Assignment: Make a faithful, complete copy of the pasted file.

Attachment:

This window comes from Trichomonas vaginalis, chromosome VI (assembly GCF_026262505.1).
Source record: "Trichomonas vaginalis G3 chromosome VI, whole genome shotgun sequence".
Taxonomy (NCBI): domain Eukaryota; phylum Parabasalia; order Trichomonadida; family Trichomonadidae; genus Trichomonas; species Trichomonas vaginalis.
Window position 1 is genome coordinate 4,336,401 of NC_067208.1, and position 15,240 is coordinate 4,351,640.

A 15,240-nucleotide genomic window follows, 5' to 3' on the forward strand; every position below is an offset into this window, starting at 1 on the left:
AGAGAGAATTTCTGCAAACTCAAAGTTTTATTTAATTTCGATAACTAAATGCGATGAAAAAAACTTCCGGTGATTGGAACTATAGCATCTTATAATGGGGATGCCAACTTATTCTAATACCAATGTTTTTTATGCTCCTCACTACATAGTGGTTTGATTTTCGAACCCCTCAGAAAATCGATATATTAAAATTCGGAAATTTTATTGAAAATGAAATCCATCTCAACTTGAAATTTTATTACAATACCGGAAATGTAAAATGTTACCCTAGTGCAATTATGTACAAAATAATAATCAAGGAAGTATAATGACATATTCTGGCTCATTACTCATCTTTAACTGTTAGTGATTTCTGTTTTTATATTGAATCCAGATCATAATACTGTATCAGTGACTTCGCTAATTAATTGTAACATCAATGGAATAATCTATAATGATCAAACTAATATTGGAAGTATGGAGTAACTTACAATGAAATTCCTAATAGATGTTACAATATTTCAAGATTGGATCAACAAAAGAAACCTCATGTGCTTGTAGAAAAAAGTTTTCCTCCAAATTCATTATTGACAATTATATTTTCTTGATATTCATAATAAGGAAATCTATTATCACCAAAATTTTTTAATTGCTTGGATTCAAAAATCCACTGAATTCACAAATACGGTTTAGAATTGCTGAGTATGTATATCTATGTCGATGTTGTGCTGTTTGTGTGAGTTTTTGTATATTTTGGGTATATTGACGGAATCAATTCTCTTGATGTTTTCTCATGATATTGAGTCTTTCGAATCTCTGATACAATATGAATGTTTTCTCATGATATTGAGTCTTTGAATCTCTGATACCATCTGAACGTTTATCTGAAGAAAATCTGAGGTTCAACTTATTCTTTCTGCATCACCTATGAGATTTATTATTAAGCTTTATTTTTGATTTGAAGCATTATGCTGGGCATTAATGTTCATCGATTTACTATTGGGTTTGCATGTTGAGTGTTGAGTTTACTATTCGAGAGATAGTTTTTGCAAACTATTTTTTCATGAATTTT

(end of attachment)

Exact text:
This window comes from Trichomonas vaginalis, chromosome VI (assembly GCF_026262505.1).
Source record: "Trichomonas vaginalis G3 chromosome VI, whole genome shotgun sequence".
Taxonomy (NCBI): domain Eukaryota; phylum Parabasalia; order Trichomonadida; family Trichomonadidae; genus Trichomonas; species Trichomonas vaginalis.
Window position 1 is genome coordinate 4,336,401 of NC_067208.1, and position 15,240 is coordinate 4,351,640.

A 15,240-nucleotide genomic window follows, 5' to 3' on the forward strand; every position below is an offset into this window, starting at 1 on the left:
AGAGAGAATTTCTGCAAACTCAAAGTTTTATTTAATTTCGATAACTAAATGCGATGAAAAAAACTTCCGGTGATTGGAACTATAGCATCTTATAATGGGGATGCCAACTTATTCTAATACCAATGTTTTTTATGCTCCTCACTACATAGTGGTTTGATTTTCGAACCCCTCAGAAAATCGATATATTAAAATTCGGAAATTTTATTGAAAATGAAATCCATCTCAACTTGAAATTTTATTACAATACCGGAAATGTAAAATGTTACCCTAGTGCAATTATGTACAAAATAATAATCAAGGAAGTATAATGACATATTCTGGCTCATTACTCATCTTTAACTGTTAGTGATTTCTGTTTTTATATTGAATCCAGATCATAATACTGTATCAGTGACTTCGCTAATTAATTGTAACATCAATGGAATAATCTATAATGATCAAACTAATATTGGAAGTATGGAGTAACTTACAATGAAATTCCTAATAGATGTTACAATATTTCAAGATTGGATCAACAAAAGAAACCTCATGTGCTTGTAGAAAAAAGTTTTCCTCCAAATTCATTATTGACAATTATATTTTCTTGATATTCATAATAAGGAAATCTATTATCACCAAAATTTTTTAATTGCTTGGATTCAAAAATCCACTGAATTCACAAATACGGTTTAGAATTGCTGAGTATGTATATCTATGTCGATGTTGTGCTGTTTGTGTGAGTTTTTGTATATTTTGGGTATATTGACGGAATCAATTCTCTTGATGTTTTCTCATGATATTGAGTCTTTCGAATCTCTGATACAATATGAATGTTTTCTCATGATATTGAGTCTTTGAATCTCTGATACCATCTGAACGTTTATCTGAAGAAAATCTGAGGTTCAACTTATTCTTTCTGCATCACCTATGAGATTTATTATTAAGCTTTATTTTTGATTTGAAGCATTATGCTGGGCATTAATGTTCATCGATTTACTATTGGGTTTGCATGTTGAGTGTTGAGTTTACTATTCGAGAGATAGTTTTTGCAAACTATTTTTTCATGAATTTT